Key Skills Required When Handling Conflict

As a manager at a workplace, it is inevitable to come across conflicts once in a while. This course teaches you the three essential skills when you need to deal with workplace conflicts. You will learn how to deal with conflicts, why you need to deal with conflicts quickly and efficiently, and how to use the DESC system. This training is useful for people who need help dealing with conflicts, anyone who wants to implement the DESC system or anyone who wants to learn about solving conflicts in general.

Key Skills Required When Handling Conflict
Key Skills Required When Handling Conflict

Content Summary

Assertiveness
Active Listening
Empathy
Power Questions
Action Planning
Key Message
Evaluation

Do you feel like you don’t have the skills to deal with conflict in the workplace?

Managers must have the skills in their arsenal to deal with any conflicts that arise in the workplace and have varying techniques to deal with the situation.

Here are three essential skills you have to adopt as a manager to deal with conflict:

Assertiveness

Firstly, the key skill you must have is assertiveness.

Being assertive is being confident and forceful whilst considering other people’s points of view. One system to use is the DESC system- this involves first describing the other person’s behavior and then expressing your feelings, specifying what you want to change and the consequences.

An example of this in action would sound like “John, I’ve noticed you constantly undermining Jack in the office over the last few weeks, I’m not impressed that you would put a colleague down like this, I’d like an end to this otherwise we will have to call a disciplinary meeting.”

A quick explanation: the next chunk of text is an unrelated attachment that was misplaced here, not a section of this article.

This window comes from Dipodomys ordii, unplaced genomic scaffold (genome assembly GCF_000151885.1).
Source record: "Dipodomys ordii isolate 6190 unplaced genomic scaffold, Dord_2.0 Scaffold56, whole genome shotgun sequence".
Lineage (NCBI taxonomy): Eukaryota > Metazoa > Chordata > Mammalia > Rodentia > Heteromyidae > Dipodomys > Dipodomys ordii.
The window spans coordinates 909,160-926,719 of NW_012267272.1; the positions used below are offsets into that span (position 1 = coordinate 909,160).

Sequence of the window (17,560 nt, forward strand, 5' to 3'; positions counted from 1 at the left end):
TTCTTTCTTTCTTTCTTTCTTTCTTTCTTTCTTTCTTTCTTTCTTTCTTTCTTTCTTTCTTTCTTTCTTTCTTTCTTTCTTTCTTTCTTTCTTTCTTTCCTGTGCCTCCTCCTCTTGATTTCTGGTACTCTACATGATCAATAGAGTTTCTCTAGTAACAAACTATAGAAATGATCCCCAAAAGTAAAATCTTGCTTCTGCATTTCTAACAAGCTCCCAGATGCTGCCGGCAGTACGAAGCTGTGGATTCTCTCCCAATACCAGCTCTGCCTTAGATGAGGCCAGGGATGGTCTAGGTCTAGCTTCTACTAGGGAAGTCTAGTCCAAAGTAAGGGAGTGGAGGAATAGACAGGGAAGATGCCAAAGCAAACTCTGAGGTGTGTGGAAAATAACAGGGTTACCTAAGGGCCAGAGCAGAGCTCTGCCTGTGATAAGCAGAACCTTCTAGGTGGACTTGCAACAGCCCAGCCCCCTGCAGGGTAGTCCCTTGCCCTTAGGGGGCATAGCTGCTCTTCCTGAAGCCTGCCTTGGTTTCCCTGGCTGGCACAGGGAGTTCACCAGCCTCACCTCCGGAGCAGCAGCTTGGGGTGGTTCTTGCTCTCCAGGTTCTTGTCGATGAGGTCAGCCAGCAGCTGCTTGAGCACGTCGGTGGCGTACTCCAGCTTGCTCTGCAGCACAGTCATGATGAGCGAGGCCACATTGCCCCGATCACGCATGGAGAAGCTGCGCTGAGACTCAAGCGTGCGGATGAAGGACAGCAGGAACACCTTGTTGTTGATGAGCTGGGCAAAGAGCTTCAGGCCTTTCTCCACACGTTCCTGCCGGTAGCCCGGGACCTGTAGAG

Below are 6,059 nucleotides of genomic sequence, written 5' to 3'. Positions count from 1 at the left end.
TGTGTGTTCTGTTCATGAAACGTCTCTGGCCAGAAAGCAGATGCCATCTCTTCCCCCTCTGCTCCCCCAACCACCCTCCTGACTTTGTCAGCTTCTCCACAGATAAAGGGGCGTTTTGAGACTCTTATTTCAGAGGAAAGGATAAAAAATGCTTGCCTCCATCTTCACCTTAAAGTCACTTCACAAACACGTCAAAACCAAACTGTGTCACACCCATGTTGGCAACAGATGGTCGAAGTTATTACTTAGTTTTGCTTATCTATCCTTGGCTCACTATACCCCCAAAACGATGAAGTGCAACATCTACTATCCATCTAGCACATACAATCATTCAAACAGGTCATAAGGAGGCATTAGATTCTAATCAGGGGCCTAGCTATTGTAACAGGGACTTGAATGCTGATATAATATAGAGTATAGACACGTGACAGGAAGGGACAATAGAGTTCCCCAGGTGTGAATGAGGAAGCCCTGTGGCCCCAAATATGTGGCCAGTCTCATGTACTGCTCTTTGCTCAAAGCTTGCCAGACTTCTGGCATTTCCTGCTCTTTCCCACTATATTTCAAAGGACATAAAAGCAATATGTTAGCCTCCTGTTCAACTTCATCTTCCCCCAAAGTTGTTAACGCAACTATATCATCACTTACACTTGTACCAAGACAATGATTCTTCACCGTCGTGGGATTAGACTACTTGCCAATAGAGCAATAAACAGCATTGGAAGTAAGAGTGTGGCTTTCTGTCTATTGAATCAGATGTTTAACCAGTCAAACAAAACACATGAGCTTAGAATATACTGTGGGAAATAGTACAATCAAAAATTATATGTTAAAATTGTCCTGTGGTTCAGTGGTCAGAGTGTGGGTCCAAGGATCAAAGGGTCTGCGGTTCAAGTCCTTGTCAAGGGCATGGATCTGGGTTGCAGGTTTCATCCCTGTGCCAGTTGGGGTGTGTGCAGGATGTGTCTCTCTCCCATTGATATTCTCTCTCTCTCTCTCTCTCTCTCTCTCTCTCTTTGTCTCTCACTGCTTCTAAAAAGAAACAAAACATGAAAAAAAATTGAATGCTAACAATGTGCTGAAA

Other assertive qualities you will have to show are during any meetings to resolve conflict. You have to explore the reasons for the conflict without making any accusations whilst rejecting finger-pointing, name-calling, and insults.

Active Listening

A further key skill for resolving conflict is active listening.

Active listening needs to be used to relay to the parties involved that you fully understand their feelings and thoughts during conflict resolution. Focus on the words and the tonality to fully comprehend what is being said – you can do this through three separate techniques.

Firstly, you can restate what they’ve said, this is where you repeat back to them exactly what they have said, but using synonyms instead of word-for-word repetition.

Secondly, you can paraphrase what they’ve said. This is when you use your own words to show your own understanding of what the other person meant – you would start this sentence by saying something like “So I think you’re saying…” or “You believe that…” to confirm the other person’s feelings in the context of the discussion.

Or thirdly you can reframe, where you not only describe what you think the person wants out of the situation, but offer solutions based on these thoughts.

Avoid being overly positive or negative, look for neutral solutions that benefit everyone, for example, if you hear a complaint of “I feel like I’m doing all of the work on my own in this department” – you should perhaps reframe it to “I’m hearing that you would really like other people to share the workload more evenly in this department”

Empathy

A further key skill you require is empathy.

Many managers will make assumptions during the conflict that are not true and fail to put themselves in the shoes of others.

You can show empathy by asking questions such as “So you’re unhappy at the moment because you think I should have done something for you this morning – is that right?”

Silently wait for confirmation of the person’s opinion – with empathy you don’t have to agree, however by just acknowledging the other person’s view, you can achieve a win-win solution where both parties come away happier.

So, when next dealing with a conflict situation, take into account the three key skills you require:

Firstly, assertiveness – be confident and forceful but consider other people’s views.